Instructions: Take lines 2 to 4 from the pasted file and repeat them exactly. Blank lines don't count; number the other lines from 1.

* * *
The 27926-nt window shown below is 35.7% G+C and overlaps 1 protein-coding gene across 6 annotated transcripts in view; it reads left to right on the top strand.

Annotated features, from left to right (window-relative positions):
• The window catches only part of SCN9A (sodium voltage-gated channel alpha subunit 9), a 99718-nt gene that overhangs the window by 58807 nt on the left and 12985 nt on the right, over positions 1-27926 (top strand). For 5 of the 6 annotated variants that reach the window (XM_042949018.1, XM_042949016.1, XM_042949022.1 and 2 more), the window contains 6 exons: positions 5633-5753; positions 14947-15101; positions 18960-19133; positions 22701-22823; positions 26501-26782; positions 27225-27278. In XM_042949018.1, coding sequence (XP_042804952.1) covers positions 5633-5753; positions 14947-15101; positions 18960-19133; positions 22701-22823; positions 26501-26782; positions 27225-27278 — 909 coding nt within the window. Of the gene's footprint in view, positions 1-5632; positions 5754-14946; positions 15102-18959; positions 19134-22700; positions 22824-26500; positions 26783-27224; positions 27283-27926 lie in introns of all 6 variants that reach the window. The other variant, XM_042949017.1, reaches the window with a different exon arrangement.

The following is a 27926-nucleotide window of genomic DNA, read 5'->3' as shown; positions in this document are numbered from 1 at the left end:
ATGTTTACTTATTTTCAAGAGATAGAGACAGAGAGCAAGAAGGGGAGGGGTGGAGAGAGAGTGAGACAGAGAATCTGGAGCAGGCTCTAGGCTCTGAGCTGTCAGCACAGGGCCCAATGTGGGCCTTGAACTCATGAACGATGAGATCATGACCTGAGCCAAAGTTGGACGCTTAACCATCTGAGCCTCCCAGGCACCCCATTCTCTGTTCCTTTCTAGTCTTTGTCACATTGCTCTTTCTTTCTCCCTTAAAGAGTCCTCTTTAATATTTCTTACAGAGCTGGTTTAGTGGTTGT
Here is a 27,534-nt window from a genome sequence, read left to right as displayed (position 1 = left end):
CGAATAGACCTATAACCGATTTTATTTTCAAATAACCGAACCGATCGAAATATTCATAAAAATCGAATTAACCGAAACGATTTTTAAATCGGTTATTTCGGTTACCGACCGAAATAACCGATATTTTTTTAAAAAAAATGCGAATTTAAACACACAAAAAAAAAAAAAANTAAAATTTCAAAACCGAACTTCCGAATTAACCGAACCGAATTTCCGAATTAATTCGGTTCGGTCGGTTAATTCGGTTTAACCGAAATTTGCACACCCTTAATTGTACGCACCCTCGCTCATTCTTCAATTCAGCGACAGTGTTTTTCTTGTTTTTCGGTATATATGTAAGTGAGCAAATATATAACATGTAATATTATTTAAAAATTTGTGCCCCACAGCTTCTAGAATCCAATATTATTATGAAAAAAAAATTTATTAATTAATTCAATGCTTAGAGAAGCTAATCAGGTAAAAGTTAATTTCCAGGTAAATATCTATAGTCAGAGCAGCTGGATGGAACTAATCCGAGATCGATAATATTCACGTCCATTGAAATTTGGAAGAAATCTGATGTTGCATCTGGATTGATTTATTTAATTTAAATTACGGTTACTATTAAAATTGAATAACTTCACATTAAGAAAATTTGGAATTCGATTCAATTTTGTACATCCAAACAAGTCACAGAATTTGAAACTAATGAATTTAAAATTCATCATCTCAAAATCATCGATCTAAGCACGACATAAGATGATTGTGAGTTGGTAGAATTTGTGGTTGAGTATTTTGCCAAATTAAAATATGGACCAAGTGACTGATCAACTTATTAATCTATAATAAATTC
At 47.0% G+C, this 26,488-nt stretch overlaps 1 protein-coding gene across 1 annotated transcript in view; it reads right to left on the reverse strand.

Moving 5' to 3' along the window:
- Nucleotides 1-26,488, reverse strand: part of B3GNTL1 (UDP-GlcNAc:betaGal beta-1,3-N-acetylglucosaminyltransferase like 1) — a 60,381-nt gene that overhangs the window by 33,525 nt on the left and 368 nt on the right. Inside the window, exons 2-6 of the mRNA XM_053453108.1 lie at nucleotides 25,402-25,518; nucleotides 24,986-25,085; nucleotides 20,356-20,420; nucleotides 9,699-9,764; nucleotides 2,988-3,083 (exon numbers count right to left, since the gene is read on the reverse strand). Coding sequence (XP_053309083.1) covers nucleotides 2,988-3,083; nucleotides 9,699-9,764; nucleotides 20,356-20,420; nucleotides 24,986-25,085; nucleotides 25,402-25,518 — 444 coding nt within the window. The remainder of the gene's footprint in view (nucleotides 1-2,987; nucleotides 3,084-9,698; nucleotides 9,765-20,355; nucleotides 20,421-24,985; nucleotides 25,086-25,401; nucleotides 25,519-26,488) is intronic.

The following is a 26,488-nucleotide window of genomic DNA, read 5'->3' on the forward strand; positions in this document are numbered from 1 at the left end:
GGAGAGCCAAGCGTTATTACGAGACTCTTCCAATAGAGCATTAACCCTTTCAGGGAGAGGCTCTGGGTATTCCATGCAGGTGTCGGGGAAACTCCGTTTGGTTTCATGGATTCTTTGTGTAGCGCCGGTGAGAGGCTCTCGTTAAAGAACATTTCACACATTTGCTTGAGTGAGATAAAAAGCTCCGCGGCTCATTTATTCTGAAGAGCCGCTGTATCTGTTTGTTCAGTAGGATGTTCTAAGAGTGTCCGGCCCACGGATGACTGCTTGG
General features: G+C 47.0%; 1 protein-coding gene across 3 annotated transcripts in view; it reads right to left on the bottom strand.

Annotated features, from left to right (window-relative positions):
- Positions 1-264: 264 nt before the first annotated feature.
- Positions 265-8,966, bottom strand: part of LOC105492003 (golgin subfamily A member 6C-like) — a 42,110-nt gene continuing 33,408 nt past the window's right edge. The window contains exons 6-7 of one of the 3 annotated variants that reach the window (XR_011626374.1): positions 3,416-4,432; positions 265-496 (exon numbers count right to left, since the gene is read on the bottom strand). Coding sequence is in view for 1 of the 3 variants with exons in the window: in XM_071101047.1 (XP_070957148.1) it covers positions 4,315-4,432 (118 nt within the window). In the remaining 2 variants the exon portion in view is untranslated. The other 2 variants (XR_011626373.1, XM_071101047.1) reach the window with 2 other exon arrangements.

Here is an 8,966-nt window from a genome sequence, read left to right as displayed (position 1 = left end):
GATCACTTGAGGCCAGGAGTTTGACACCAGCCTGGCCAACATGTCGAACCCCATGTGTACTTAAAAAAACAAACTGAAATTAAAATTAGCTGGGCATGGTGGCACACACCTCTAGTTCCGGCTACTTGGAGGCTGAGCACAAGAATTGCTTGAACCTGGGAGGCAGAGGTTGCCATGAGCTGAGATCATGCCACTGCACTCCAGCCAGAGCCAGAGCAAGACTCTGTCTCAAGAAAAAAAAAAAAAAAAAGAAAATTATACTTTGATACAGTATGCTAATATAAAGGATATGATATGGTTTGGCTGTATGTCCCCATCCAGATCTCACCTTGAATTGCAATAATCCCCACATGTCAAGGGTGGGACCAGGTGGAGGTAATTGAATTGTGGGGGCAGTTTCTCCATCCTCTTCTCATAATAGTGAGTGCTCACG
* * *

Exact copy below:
Annotated features, from left to right (window-relative positions):
• The window catches only part of SCN9A (sodium voltage-gated channel alpha subunit 9), a 99718-nt gene that overhangs the window by 58807 nt on the left and 12985 nt on the right, over positions 1-27926 (top strand). For 5 of the 6 annotated variants that reach the window (XM_042949018.1, XM_042949016.1, XM_042949022.1 and 2 more), the window contains 6 exons: positions 5633-5753; positions 14947-15101; positions 18960-19133; positions 22701-22823; positions 26501-26782; positions 27225-27278. In XM_042949018.1, coding sequence (XP_042804952.1) covers positions 5633-5753; positions 14947-15101; positions 18960-19133; positions 22701-22823; positions 26501-26782; positions 27225-27278 — 909 coding nt within the window. Of the gene's footprint in view, positions 1-5632; positions 5754-14946; positions 15102-18959; positions 19134-22700; positions 22824-26500; positions 26783-27224; positions 27283-27926 lie in introns of all 6 variants that reach the window. The other variant, XM_042949017.1, reaches the window with a different exon arrangement.

The following is a 27926-nucleotide window of genomic DNA, read 5'->3' as shown; positions in this document are numbered from 1 at the left end: